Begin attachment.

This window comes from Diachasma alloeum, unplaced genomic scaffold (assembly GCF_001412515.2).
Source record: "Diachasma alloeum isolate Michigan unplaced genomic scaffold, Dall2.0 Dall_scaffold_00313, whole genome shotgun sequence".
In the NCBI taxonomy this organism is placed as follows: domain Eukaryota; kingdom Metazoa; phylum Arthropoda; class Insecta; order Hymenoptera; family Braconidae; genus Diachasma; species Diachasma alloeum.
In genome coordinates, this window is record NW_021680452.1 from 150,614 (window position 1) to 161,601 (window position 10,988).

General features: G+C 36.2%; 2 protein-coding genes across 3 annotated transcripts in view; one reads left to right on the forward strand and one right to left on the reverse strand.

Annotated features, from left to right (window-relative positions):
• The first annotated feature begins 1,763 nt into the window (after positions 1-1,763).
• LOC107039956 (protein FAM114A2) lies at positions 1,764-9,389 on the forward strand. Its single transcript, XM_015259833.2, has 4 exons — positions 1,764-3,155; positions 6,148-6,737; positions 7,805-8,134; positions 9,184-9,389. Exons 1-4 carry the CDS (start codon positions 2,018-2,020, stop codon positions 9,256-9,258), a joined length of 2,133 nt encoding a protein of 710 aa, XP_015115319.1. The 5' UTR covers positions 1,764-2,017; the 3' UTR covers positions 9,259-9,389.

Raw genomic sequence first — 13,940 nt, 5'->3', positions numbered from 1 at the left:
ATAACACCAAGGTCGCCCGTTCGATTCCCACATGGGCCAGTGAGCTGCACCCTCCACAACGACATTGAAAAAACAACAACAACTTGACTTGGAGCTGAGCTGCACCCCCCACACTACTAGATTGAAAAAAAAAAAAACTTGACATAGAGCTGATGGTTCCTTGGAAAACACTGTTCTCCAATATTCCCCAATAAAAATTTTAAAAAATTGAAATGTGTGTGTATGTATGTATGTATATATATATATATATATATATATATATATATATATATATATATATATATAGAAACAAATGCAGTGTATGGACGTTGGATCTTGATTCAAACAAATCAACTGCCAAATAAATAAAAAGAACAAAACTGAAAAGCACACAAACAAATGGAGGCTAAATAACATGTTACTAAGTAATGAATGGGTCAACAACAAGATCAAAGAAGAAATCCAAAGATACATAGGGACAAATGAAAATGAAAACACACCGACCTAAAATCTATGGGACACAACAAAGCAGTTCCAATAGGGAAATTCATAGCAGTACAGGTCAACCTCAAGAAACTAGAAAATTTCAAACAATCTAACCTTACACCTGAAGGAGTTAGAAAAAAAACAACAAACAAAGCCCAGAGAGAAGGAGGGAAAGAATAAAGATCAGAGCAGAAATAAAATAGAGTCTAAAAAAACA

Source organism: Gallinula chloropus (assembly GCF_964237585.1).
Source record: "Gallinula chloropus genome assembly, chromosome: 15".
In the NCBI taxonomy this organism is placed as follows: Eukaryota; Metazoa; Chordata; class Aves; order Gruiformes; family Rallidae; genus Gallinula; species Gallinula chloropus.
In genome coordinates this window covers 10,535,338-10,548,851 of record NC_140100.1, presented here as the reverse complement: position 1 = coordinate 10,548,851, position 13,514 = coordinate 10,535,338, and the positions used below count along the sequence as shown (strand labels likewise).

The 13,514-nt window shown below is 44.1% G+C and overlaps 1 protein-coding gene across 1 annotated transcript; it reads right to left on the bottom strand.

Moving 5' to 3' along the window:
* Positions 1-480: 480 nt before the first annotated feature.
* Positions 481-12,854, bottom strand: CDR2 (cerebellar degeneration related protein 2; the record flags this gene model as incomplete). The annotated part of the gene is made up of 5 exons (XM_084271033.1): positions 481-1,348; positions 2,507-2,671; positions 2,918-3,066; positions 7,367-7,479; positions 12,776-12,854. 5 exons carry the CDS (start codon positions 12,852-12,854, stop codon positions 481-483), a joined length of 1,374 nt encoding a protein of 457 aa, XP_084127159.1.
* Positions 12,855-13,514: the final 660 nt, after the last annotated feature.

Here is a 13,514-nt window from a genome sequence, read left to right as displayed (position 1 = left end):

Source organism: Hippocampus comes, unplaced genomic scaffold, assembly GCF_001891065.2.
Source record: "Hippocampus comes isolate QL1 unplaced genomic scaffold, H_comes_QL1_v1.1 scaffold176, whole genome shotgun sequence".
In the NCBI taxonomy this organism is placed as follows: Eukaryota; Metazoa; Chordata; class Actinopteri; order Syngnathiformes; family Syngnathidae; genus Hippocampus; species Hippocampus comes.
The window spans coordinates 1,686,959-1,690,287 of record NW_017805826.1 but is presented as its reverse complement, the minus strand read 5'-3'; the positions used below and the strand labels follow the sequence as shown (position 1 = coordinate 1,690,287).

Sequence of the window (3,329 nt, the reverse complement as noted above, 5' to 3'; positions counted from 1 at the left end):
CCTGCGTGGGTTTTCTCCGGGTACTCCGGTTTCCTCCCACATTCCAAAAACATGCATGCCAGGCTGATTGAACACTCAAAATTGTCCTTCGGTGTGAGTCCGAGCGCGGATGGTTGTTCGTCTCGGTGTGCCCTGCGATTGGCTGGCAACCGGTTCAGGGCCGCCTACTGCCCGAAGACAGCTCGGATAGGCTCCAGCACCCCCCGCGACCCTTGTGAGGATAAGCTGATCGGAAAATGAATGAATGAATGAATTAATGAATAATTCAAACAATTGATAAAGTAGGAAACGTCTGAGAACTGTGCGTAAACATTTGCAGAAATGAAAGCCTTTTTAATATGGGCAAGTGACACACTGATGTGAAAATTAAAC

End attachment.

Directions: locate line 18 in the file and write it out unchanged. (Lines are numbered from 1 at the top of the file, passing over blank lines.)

* Positions 481-12,854, bottom strand: CDR2 (cerebellar degeneration related protein 2; the record flags this gene model as incomplete). The annotated part of the gene is made up of 5 exons (XM_084271033.1): positions 481-1,348; positions 2,507-2,671; positions 2,918-3,066; positions 7,367-7,479; positions 12,776-12,854. 5 exons carry the CDS (start codon positions 12,852-12,854, stop codon positions 481-483), a joined length of 1,374 nt encoding a protein of 457 aa, XP_084127159.1.